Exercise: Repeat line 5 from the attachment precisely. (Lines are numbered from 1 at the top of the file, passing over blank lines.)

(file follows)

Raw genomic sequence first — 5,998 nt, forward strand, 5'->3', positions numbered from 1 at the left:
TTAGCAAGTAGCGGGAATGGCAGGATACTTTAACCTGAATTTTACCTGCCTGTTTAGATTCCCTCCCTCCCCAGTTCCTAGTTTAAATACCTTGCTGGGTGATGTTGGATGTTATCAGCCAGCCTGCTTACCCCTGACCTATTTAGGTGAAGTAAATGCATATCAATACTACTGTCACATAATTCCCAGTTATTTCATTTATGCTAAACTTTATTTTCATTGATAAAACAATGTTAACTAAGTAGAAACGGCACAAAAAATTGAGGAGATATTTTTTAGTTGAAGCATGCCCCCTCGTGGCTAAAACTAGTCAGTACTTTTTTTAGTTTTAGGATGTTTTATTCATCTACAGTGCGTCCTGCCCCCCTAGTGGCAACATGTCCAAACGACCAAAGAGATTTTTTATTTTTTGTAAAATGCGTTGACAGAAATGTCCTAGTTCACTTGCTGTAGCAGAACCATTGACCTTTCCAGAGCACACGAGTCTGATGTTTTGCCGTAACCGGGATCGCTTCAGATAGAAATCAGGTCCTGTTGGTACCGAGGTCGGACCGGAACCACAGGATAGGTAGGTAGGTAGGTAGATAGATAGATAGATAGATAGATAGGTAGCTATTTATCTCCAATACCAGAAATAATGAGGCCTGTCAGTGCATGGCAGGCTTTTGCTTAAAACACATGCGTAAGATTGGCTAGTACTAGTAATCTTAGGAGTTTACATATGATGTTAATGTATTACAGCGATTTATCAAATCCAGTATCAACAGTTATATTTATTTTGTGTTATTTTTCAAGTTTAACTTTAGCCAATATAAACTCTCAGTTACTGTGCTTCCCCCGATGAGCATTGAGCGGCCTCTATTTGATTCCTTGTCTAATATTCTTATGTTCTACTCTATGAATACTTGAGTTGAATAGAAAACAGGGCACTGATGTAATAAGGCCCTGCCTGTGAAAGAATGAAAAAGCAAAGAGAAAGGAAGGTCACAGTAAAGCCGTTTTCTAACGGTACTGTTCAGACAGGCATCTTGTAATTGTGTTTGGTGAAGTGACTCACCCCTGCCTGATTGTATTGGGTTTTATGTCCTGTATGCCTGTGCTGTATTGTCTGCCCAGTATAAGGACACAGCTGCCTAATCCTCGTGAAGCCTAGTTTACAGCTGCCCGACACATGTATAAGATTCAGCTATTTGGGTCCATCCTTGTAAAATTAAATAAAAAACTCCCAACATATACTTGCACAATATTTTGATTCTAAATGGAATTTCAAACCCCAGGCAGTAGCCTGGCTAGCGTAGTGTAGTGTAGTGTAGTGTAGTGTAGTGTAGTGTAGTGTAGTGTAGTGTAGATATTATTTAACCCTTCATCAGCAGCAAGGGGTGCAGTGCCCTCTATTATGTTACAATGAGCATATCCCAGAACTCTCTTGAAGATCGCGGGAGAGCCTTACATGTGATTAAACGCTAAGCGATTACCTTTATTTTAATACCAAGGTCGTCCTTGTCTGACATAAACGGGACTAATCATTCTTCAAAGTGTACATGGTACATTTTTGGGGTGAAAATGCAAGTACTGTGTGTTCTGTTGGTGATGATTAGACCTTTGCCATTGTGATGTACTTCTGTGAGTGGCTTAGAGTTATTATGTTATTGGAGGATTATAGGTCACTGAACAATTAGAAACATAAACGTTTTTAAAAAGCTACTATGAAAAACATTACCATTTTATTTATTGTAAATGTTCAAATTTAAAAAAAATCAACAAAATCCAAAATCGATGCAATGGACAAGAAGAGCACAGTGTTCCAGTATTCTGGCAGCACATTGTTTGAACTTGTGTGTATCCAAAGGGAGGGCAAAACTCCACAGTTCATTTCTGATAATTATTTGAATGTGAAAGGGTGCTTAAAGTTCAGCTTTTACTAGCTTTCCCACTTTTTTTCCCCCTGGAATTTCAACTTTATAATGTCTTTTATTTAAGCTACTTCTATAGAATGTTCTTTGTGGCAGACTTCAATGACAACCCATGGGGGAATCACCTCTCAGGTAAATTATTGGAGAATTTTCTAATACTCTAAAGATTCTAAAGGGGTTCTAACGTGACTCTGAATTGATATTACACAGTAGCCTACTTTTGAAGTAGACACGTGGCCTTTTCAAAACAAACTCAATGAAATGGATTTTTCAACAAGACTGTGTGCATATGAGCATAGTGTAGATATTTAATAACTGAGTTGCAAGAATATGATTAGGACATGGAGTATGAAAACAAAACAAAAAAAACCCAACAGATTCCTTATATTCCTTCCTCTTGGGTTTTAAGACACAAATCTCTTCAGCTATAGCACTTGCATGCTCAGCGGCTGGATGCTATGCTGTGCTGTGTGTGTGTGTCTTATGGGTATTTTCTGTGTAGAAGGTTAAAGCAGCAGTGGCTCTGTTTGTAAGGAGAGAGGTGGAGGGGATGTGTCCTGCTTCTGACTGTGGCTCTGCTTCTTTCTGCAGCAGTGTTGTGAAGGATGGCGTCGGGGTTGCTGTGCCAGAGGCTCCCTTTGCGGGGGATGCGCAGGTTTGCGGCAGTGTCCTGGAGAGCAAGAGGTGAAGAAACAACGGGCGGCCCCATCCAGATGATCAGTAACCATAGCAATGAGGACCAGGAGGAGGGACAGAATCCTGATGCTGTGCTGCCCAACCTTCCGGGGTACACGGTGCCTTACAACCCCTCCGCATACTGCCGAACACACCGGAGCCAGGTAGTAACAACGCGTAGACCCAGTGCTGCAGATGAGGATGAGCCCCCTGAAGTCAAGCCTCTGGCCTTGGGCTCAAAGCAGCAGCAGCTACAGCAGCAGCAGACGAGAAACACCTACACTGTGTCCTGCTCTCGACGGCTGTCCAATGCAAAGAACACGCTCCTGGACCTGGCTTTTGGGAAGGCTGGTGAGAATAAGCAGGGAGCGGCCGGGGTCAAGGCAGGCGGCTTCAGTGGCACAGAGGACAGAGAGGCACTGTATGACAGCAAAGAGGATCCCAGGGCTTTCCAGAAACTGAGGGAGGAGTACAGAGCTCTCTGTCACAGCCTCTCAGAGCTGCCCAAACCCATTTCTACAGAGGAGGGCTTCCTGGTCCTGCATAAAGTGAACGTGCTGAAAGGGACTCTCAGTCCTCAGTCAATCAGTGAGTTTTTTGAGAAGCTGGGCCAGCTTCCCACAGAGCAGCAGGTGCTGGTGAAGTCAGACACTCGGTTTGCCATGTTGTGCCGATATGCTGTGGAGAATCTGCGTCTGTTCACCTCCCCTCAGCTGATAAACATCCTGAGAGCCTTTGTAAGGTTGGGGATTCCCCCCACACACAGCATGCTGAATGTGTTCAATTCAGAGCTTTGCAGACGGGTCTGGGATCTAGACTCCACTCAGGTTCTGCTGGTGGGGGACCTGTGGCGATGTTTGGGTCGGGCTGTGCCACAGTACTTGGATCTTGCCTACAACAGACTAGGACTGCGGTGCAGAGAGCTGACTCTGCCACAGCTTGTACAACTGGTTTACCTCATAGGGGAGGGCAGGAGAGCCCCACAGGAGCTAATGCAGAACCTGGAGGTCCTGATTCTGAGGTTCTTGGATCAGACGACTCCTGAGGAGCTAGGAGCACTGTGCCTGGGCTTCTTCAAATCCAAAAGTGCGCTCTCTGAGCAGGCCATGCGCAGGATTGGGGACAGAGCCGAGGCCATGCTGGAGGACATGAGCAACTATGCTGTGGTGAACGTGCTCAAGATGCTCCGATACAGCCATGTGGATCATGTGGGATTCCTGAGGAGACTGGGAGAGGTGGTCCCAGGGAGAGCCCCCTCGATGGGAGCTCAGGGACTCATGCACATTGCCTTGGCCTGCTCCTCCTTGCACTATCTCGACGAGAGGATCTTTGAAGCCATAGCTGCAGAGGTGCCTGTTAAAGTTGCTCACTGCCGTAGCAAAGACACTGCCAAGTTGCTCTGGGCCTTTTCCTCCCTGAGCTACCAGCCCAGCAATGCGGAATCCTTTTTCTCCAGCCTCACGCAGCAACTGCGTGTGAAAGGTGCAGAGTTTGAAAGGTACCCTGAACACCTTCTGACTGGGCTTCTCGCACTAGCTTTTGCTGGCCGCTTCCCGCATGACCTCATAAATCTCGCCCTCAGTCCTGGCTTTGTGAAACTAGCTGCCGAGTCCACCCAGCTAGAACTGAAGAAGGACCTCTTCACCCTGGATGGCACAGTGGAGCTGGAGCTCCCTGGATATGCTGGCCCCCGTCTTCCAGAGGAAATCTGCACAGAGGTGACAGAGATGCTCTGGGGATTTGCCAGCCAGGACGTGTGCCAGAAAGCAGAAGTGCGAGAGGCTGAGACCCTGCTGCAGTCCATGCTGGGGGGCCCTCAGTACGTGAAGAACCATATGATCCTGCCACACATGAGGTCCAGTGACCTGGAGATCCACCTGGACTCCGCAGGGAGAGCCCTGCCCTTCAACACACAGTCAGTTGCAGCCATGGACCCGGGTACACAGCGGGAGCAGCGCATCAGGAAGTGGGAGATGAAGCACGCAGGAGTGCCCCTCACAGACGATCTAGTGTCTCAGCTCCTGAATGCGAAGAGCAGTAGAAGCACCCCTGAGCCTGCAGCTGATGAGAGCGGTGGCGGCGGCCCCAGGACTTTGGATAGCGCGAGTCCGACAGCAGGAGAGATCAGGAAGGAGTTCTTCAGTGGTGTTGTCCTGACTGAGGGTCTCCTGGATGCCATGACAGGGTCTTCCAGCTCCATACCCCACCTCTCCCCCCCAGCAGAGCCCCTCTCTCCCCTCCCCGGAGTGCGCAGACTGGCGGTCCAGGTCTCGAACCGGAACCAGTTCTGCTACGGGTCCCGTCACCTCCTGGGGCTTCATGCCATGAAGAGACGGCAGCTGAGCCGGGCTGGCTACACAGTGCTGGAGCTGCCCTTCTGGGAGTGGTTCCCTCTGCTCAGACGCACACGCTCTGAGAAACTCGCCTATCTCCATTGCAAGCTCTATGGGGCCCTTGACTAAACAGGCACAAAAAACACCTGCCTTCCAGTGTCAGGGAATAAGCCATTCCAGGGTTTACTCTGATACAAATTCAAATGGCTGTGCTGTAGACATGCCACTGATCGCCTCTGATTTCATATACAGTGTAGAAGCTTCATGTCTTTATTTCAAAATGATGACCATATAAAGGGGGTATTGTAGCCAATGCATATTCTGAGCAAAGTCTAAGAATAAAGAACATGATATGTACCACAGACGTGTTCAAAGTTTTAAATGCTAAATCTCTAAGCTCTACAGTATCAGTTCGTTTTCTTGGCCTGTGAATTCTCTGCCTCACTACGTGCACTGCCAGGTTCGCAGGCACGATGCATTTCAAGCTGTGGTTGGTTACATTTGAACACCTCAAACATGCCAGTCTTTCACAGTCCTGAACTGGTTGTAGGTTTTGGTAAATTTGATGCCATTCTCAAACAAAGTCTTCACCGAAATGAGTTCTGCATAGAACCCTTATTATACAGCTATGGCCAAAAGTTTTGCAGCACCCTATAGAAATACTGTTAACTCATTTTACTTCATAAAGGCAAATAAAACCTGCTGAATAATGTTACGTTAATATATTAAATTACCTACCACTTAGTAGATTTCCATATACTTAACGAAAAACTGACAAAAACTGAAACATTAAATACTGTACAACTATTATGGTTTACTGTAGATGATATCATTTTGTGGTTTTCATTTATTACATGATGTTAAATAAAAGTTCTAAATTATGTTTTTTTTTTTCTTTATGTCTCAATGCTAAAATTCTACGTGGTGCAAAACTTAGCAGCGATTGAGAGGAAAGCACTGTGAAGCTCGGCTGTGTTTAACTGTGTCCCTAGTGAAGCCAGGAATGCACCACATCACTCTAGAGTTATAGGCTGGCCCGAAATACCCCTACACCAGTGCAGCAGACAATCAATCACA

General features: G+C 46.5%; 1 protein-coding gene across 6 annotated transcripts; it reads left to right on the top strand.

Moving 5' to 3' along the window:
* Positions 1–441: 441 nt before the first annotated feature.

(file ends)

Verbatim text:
* Positions 1–441: 441 nt before the first annotated feature.